Rhabdomyomas are the most common benign cardiac neoplasms occurring in the fetus and neonate, with most of them identified within the first year of life. Cardiac rhabdomyomas are frequently associated with tuberous sclerorosis.
A 25-year-old, pregnant woman with no remarkable personal or family history was referred to us for a suspected fetal cardiac anomaly. Ultrasonographic examination of the fetus revealed multiple solid masses consistent with rhabdomyoma in the ventricular septum and ventricular wall. No other anomalies could be detected. Postnatal echocardiography confirmed the presence of cardiac rhabdomyoma, and periventricular subependymal multiple hamartomas were diagnosed by postnatal magnetic resonance imaging.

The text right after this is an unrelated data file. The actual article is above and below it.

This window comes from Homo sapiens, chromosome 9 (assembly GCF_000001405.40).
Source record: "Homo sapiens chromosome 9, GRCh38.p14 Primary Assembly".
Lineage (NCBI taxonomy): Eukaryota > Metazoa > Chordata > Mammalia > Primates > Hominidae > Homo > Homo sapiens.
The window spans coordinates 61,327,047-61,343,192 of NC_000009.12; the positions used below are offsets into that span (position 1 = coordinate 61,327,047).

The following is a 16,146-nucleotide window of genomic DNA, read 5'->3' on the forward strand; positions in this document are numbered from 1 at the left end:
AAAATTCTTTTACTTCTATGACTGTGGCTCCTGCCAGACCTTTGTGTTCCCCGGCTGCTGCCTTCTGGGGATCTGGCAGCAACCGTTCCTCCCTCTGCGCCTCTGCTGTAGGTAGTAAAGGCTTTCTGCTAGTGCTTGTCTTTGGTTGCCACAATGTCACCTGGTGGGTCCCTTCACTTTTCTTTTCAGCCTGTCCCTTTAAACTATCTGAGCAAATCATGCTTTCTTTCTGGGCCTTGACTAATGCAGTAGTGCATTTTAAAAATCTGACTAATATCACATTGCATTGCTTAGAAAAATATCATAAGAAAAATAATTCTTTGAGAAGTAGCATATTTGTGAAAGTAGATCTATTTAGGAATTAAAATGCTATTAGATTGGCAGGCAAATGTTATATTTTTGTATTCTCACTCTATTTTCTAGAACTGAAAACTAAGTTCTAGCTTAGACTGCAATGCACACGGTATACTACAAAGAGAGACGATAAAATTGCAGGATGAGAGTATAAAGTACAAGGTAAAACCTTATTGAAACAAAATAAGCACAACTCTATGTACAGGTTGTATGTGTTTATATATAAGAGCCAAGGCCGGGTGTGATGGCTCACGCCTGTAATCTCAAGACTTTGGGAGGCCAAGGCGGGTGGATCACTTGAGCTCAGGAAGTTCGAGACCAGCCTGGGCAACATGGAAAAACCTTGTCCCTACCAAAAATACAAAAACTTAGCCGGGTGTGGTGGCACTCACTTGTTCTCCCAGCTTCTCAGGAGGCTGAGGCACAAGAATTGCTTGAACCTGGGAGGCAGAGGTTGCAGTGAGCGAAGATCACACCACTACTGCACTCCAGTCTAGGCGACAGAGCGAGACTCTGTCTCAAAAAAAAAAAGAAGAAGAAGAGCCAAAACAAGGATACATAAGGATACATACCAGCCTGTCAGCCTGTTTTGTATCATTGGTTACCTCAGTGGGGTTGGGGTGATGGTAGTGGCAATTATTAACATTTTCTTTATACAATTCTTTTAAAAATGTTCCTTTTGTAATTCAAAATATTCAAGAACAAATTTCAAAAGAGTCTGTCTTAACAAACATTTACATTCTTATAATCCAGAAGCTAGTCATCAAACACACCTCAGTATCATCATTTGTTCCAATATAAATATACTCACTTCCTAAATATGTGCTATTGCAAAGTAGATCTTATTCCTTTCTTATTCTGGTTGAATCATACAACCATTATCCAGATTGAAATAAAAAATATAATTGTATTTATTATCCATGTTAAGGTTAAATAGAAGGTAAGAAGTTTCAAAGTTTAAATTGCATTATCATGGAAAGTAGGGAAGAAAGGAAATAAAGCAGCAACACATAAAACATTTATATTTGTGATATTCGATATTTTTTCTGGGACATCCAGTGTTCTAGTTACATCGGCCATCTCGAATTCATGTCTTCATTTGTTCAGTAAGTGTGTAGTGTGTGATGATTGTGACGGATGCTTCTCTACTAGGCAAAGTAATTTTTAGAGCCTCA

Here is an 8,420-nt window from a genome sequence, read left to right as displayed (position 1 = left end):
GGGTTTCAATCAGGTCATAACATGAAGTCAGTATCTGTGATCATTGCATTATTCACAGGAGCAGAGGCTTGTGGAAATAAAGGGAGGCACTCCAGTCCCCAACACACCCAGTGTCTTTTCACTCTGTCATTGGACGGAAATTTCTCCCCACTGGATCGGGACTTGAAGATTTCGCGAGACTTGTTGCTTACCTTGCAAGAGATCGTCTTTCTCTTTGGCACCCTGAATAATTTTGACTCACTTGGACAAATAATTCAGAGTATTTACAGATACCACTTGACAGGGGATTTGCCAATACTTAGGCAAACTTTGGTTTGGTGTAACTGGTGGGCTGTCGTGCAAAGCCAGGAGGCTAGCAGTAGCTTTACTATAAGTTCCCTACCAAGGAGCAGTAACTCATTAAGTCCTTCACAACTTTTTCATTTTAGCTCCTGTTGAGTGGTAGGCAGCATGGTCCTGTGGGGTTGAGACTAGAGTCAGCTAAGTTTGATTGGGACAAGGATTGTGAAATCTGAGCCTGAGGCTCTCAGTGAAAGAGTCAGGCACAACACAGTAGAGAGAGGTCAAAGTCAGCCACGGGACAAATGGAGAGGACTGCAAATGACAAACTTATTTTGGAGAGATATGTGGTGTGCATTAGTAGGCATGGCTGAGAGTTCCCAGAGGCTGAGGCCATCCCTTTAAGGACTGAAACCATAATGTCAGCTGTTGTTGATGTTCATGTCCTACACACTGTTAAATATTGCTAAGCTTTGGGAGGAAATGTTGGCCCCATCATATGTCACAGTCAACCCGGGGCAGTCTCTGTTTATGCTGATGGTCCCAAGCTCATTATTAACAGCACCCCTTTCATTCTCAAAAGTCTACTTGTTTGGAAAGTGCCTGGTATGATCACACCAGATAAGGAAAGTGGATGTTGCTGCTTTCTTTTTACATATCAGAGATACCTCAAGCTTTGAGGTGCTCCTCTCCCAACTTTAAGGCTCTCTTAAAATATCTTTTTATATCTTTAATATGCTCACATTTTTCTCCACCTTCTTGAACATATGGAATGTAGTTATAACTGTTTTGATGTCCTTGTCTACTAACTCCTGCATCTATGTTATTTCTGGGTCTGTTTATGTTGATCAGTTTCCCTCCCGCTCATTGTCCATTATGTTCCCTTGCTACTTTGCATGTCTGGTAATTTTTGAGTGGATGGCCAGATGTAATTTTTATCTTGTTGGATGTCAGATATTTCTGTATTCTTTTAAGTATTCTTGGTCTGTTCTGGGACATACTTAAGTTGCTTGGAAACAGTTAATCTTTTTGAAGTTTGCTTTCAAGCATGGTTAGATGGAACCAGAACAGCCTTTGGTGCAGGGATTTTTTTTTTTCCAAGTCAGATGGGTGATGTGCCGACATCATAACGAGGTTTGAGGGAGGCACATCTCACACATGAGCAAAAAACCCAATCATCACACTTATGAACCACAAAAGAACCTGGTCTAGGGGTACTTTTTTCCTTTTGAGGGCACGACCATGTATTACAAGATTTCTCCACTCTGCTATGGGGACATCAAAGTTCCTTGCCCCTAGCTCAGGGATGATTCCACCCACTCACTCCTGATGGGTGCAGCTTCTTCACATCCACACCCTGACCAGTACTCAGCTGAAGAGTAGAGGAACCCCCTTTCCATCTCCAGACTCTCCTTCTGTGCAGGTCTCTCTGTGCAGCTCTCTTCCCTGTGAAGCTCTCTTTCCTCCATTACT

When fetal cardiac rhabdomyoma is diagnosed, careful evaluation of other fetal structures, including brain and renal parenchyma, should be performed to search for signs of tuberous sclerosis.